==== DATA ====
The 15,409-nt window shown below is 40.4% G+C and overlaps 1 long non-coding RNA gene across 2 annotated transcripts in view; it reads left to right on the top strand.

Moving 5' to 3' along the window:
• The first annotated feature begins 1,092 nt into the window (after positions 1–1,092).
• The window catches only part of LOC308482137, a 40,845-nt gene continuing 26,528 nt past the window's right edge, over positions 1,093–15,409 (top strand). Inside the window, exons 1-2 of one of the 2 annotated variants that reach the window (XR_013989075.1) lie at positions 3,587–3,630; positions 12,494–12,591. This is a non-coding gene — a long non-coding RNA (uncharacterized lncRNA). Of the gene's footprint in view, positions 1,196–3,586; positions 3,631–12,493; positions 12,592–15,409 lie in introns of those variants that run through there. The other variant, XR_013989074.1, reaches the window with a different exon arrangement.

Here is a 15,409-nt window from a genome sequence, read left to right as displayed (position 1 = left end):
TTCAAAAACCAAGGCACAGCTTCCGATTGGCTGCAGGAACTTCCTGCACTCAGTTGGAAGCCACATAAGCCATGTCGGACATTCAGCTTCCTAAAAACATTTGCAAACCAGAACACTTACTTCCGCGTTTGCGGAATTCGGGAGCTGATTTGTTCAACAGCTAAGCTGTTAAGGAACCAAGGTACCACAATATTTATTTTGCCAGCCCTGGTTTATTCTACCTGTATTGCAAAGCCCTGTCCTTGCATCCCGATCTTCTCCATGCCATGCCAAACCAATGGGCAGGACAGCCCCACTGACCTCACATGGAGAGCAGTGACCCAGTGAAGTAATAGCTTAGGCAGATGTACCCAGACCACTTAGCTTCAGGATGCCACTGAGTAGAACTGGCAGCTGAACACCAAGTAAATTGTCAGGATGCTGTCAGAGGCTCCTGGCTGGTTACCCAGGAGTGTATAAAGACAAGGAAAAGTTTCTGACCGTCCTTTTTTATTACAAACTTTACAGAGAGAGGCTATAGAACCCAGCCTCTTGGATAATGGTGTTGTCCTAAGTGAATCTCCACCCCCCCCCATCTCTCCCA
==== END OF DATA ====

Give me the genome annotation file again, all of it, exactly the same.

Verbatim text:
The 15,409-nt window shown below is 40.4% G+C and overlaps 1 long non-coding RNA gene across 2 annotated transcripts in view; it reads left to right on the top strand.

Moving 5' to 3' along the window:
• The first annotated feature begins 1,092 nt into the window (after positions 1–1,092).
• The window catches only part of LOC308482137, a 40,845-nt gene continuing 26,528 nt past the window's right edge, over positions 1,093–15,409 (top strand). Inside the window, exons 1-2 of one of the 2 annotated variants that reach the window (XR_013989075.1) lie at positions 3,587–3,630; positions 12,494–12,591. This is a non-coding gene — a long non-coding RNA (uncharacterized lncRNA). Of the gene's footprint in view, positions 1,196–3,586; positions 3,631–12,493; positions 12,592–15,409 lie in introns of those variants that run through there. The other variant, XR_013989074.1, reaches the window with a different exon arrangement.

Here is a 15,409-nt window from a genome sequence, read left to right as displayed (position 1 = left end):
TTCAAAAACCAAGGCACAGCTTCCGATTGGCTGCAGGAACTTCCTGCACTCAGTTGGAAGCCACATAAGCCATGTCGGACATTCAGCTTCCTAAAAACATTTGCAAACCAGAACACTTACTTCCGCGTTTGCGGAATTCGGGAGCTGATTTGTTCAACAGCTAAGCTGTTAAGGAACCAAGGTACCACAATATTTATTTTGCCAGCCCTGGTTTATTCTACCTGTATTGCAAAGCCCTGTCCTTGCATCCCGATCTTCTCCATGCCATGCCAAACCAATGGGCAGGACAGCCCCACTGACCTCACATGGAGAGCAGTGACCCAGTGAAGTAATAGCTTAGGCAGATGTACCCAGACCACTTAGCTTCAGGATGCCACTGAGTAGAACTGGCAGCTGAACACCAAGTAAATTGTCAGGATGCTGTCAGAGGCTCCTGGCTGGTTACCCAGGAGTGTATAAAGACAAGGAAAAGTTTCTGACCGTCCTTTTTTATTACAAACTTTACAGAGAGAGGCTATAGAACCCAGCCTCTTGGATAATGGTGTTGTCCTAAGTGAATCTCCACCCCCCCCCATCTCTCCCA